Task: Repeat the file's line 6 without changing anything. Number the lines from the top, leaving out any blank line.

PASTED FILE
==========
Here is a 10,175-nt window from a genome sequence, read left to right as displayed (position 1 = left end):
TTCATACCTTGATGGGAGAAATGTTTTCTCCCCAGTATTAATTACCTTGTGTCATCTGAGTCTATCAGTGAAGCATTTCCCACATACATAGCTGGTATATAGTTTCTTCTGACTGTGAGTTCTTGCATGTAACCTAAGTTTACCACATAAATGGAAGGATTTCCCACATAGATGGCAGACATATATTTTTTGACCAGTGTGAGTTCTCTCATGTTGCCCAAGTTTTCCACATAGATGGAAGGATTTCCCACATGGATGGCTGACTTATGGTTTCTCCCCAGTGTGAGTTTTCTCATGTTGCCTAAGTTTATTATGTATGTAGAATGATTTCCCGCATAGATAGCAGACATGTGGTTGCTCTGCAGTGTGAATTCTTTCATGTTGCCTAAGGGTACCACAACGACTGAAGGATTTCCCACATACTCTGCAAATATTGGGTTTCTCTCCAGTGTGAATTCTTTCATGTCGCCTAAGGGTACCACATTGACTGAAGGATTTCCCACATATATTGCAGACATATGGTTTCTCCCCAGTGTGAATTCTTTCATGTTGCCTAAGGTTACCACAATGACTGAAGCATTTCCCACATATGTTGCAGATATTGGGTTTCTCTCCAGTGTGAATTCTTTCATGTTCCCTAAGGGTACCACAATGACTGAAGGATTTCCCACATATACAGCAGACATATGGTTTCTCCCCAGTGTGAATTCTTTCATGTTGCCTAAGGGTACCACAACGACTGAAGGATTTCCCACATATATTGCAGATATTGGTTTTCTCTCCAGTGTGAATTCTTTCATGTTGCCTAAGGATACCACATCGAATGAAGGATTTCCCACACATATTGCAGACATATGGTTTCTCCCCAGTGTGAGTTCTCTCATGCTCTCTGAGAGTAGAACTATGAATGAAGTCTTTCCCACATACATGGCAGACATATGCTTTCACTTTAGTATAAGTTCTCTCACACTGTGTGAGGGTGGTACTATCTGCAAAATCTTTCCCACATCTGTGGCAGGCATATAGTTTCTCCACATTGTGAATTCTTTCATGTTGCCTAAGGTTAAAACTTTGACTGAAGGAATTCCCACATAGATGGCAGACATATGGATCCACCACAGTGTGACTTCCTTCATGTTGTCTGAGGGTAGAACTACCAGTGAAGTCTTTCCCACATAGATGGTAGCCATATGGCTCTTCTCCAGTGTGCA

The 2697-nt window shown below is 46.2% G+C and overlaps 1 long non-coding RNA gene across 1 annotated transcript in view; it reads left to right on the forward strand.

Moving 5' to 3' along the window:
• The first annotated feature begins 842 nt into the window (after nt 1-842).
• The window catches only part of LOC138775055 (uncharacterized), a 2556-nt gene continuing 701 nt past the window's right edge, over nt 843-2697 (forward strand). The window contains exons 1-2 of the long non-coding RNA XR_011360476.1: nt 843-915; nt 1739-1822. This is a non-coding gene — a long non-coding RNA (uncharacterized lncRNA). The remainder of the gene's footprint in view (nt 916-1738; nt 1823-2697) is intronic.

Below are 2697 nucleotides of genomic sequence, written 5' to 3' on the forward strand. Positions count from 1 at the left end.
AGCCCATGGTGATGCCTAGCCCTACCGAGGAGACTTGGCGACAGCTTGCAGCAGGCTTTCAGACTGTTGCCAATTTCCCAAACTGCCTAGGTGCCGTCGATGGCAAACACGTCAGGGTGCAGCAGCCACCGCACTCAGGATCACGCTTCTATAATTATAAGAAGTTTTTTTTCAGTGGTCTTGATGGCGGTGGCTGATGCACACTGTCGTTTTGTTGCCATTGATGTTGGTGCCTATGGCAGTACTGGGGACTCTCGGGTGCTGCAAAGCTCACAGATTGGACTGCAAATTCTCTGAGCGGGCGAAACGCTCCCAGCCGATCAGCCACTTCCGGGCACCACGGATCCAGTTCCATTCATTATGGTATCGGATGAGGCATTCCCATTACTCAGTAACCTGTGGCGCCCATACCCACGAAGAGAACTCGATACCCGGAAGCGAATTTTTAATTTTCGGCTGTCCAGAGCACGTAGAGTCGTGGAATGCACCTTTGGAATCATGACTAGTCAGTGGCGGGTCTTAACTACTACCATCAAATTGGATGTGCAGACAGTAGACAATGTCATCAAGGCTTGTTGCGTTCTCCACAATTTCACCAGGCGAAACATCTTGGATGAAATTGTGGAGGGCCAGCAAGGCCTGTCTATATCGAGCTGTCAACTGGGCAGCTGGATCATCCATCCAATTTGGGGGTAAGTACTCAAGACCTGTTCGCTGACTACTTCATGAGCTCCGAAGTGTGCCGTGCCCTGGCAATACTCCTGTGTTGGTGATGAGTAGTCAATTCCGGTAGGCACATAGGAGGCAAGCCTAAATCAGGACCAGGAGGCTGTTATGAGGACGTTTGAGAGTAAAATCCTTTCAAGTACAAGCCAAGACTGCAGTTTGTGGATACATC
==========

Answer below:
• The window catches only part of LOC138775055 (uncharacterized), a 2556-nt gene continuing 701 nt past the window's right edge, over nt 843-2697 (forward strand). The window contains exons 1-2 of the long non-coding RNA XR_011360476.1: nt 843-915; nt 1739-1822. This is a non-coding gene — a long non-coding RNA (uncharacterized lncRNA). The remainder of the gene's footprint in view (nt 916-1738; nt 1823-2697) is intronic.